Everything You Need To Know About Protein

11 months 3 weeks ago
Posted under Lipscomb Senior Student Blogs

Protein is one of the three macronutrients along with carbohydrates and fats that we need for proper growth and function of the human body. It plays an important role in building tissue, hormones, and maintenance of muscles. Protein is made up of 20 amino acids. It is an important foundation for building blood, immunity, skin, hair and bones. Out of the 20 amino acids, our body can make 10 called non-essential amino acids, meaning that they do not need to come from our diet. The other 10 need to come from our dietary choices. These are known as essential amino acids. Our body does not store protein, so we eat to replenish it daily with our food choices.

You may have heard about complete and incomplete proteins. You might wonder what that is all about. Well, it is very simple! Complete proteins have all the essential amino acids while incomplete protein lacks one or more essential amino acid. Complete protein sources are found in dairy products, eggs, fish, poultry, and meats. Incomplete proteins can be found in plant-based proteins such as beans, grains, fruits nuts and vegetables.

If you are a vegetarian or vegan, what is the best way for you to get the protein and essential amino acids your body needs? Complementary proteins! You can combine two incomplete proteins to form a complete protein. Aim for a variety of plant-based proteins daily to be well-nourished. (You may even save money at the grocery store.)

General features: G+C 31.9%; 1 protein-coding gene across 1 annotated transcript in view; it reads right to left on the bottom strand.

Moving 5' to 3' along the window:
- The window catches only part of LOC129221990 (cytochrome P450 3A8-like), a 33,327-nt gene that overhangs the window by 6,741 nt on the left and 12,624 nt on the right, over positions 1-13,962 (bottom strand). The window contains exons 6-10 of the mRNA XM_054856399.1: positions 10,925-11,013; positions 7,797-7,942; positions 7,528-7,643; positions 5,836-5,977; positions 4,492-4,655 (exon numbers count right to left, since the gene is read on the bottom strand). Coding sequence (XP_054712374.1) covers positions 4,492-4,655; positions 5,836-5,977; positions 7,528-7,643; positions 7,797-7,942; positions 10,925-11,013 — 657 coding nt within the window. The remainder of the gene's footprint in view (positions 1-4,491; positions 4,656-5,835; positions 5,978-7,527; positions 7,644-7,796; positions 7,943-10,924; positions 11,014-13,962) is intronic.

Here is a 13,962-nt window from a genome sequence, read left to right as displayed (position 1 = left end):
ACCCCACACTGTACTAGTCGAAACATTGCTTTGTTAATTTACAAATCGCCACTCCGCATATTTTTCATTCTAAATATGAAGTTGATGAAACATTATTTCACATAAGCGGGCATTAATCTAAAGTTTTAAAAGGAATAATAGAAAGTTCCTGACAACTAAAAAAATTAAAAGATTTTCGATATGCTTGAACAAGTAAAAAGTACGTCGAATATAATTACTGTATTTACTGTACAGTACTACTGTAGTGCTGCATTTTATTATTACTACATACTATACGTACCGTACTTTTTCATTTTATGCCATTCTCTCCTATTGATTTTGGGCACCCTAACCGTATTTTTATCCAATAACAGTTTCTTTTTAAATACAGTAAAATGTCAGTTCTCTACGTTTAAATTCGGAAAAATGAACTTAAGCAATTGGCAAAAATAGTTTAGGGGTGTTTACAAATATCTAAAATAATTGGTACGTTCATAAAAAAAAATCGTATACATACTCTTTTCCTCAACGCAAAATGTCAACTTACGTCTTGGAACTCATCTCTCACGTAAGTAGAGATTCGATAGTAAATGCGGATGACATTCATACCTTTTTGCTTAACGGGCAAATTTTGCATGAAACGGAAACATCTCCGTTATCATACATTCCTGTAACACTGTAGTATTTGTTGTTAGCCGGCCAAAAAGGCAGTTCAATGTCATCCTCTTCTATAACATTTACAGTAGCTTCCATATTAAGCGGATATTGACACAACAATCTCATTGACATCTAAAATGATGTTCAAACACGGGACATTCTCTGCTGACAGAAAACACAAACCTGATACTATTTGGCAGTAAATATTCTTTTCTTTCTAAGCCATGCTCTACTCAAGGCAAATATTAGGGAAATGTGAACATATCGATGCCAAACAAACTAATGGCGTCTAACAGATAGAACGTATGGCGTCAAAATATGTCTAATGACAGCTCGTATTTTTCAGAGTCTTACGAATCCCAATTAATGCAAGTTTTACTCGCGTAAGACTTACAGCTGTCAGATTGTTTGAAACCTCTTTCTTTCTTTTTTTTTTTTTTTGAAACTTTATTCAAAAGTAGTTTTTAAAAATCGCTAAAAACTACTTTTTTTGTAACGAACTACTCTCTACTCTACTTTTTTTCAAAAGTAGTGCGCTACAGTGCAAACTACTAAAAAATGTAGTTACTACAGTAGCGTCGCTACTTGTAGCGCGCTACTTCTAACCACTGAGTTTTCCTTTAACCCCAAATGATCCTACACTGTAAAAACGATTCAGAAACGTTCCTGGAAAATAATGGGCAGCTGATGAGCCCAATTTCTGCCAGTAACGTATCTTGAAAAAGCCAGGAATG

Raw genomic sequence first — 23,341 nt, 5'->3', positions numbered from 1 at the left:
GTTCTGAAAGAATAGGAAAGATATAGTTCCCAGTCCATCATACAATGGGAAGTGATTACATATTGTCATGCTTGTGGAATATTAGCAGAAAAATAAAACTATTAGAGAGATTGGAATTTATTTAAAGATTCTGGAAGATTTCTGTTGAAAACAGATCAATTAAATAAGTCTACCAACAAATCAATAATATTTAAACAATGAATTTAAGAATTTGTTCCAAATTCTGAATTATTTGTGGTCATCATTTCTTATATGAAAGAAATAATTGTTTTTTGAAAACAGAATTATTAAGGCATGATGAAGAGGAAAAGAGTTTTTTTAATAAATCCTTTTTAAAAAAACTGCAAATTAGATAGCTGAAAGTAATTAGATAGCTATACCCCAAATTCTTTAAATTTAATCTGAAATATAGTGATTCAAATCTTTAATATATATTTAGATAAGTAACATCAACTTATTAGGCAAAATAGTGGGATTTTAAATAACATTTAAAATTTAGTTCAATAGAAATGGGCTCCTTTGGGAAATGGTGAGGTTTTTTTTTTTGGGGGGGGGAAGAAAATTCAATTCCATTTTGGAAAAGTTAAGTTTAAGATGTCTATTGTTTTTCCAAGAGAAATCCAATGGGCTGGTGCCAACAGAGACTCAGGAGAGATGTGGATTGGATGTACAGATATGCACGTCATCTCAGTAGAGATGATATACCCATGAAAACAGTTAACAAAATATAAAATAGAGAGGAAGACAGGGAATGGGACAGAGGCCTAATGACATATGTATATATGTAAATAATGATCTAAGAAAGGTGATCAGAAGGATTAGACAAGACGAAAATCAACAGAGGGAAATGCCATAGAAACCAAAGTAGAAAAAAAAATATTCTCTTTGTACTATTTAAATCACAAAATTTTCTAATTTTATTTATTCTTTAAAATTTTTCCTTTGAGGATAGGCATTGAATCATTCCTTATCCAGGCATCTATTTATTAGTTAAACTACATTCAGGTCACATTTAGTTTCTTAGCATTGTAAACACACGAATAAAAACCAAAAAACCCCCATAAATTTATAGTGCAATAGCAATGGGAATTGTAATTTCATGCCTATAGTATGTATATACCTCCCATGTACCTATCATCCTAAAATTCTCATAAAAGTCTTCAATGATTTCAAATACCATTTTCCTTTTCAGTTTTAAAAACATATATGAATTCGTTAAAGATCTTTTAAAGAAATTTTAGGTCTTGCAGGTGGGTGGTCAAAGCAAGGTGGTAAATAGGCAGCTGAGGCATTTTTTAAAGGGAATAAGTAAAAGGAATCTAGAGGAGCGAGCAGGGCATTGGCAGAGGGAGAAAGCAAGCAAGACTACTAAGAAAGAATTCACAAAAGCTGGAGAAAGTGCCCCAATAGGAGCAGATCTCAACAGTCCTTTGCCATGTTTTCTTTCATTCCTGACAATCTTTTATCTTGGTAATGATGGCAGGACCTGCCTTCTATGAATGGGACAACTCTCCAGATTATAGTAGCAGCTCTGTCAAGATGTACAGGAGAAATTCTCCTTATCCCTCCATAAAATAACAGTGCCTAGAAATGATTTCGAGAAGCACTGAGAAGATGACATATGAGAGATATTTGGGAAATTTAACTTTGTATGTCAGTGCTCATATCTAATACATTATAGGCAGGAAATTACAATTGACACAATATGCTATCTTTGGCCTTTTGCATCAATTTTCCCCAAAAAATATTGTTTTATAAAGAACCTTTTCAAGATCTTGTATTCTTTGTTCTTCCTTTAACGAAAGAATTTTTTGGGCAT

Here are a few recipes of things you can put together to make a complete protein:  

So how many grams of protein do you need daily? The result of dividing your ideal weight in pounds by 2 is the minimum number of grams of protein your body needs on a daily basis. This is about 1 gram of protein per kilogram of body weight (1kg = 2.2 pounds). The protein requirement could reach 2.5 grams per kilogram of body weight if the body is experiencing extreme muscle wasting as a result of cancer or cancer treatment. A registered dietitian can help you determine your individual protein requirements.

Besides getting enough protein, it is very important for you to consume enough calories so that your body does not have to break down protein to use as fuel. If you are not eating enough protein, boost your protein intake with a dry milk powder. It’s inexpensive, and you can easily add it to casseroles, soups and even pancakes. Overall, eating a healthy balanced variety of foods each week can make a huge difference on your cancer journey.

Michelle Robles, Senior Student in the Lipscomb University Didactic Program in Dietetics

Lipscomb University Senior Blogs